Dec 02 2009
Mobile Press Register
Northrop Grumman Corp. said Tuesday that it would drop out of the U.S. Air Force tanker competition because of its concerns that the Pentagon's selection criteria are tilted toward rival Boeing Co.
Los Angeles-based Northrop left room to change that stance. But the company's president and chief operating officer, Wes Bush, said in a letter delivered to the Pentagon that Northrop "cannot proceed" under the Air Force's proposed guidelines.
"It is my hope that the department will elect to modify its approach to this procurement in a way that would enable us to offer our product for your consideration," Bush wrote to Undersecretary of Defense Ashton Carter, the Pentagon's chief weapons buyer.
The decision was met with disappointment in Alabama, where Northrop is proposing to assemble its planes, and derision in Washington state and Kansas, where Boeing backers labeled it as a political stunt.
"I sincerely hope the Air Force will not yield to this pressure, because the competition should be conducted on the merits," said U.S. Rep. Norm Dicks, D-Wash.
He added that if Northrop chooses not to bid, the Air Force "has the full authority" to award a sole-source contract to Boeing.
At the Pentagon, reaction was stoic.
"The department cannot and will not change the warfighting requirements for the tanker to give advantage to either competitor," said Bryan Whitman, a spokesman for the Department of Defense. "The department wants competition but cannot compel the two airplane-makers to compete."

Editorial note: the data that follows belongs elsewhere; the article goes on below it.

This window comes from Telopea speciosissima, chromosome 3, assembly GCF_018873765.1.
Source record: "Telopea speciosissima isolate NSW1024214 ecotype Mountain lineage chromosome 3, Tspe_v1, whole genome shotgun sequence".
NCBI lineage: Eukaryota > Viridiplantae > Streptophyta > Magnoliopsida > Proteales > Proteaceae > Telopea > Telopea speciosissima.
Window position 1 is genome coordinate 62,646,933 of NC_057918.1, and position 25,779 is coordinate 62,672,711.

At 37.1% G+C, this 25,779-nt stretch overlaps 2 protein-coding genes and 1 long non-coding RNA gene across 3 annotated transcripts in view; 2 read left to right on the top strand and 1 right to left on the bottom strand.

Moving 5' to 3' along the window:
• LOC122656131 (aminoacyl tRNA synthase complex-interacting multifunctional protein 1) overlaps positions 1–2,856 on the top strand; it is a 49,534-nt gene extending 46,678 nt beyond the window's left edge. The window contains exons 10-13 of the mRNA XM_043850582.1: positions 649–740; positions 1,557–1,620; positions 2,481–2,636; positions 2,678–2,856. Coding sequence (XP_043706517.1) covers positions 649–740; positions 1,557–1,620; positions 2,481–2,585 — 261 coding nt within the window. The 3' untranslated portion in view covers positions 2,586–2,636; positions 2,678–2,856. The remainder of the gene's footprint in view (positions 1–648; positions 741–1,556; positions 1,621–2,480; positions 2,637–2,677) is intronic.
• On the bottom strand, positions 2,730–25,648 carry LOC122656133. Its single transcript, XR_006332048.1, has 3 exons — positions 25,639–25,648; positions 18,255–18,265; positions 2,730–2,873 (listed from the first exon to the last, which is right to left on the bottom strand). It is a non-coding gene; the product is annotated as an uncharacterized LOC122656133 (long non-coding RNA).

Northrop's ultimatum comes after weeks of wrangling with the Air Force over the ground rules for the competition. The Pentagon released a draft version of its Request for Proposals on Sept. 24, inviting contractors to submit comments on the 1,000-plus-page document.
While both bidders have expressed concerns directly to the Air Force, Northrop and its supporters have publicly complained that the RFP sets up a "cost shootout" favoring Boeing's smaller, cheaper KC-767 aircraft.
"The draft RFP is practically a sole source contract to Boeing. It's a sham," said U.S. Sen. Richard Shelby, R-Tuscaloosa. "If the Air Force wants a true competition -- one that aims to procure the best product for our warfighter -- it must fundamentally alter the current framework."
A final version of the RFP is expected later this month.
The decision roils a contest already marked by scandal and political turmoil.
Northrop won the potential $40 billion contract last year. But the deal unraveled after federal auditors upheld a protest filed by Chicago-based Boeing, leading Defense Secretary Robert Gates to order a rematch beginning this fall.
Both companies have used the threat of withdrawal to win concessions from the Air Force over the course of their four-year battle for the 179-plane order.
Northrop in 2006 said it would walk away from the contest unless the Air Force removed controversial questions about a World Trade Organization dispute involving its subcontractor, the European Aeronautic Defence and Space Co.
Boeing last year said that it would not compete unless it was given additional time to prepare its bid. In both cases, the Air Force, eager to move ahead with the competition, agreed to satisfy the contractors' demands.
This time around, the Pentagon appears unwilling to budge. That's led some officials to say a dual buy may be the only viable solution to the Air Force's tanker troubles.
"It's clearly impossible to get a level playing field that everybody can agree on, so I really think a split is the only option at this point," said Mobile Mayor Sam Jones.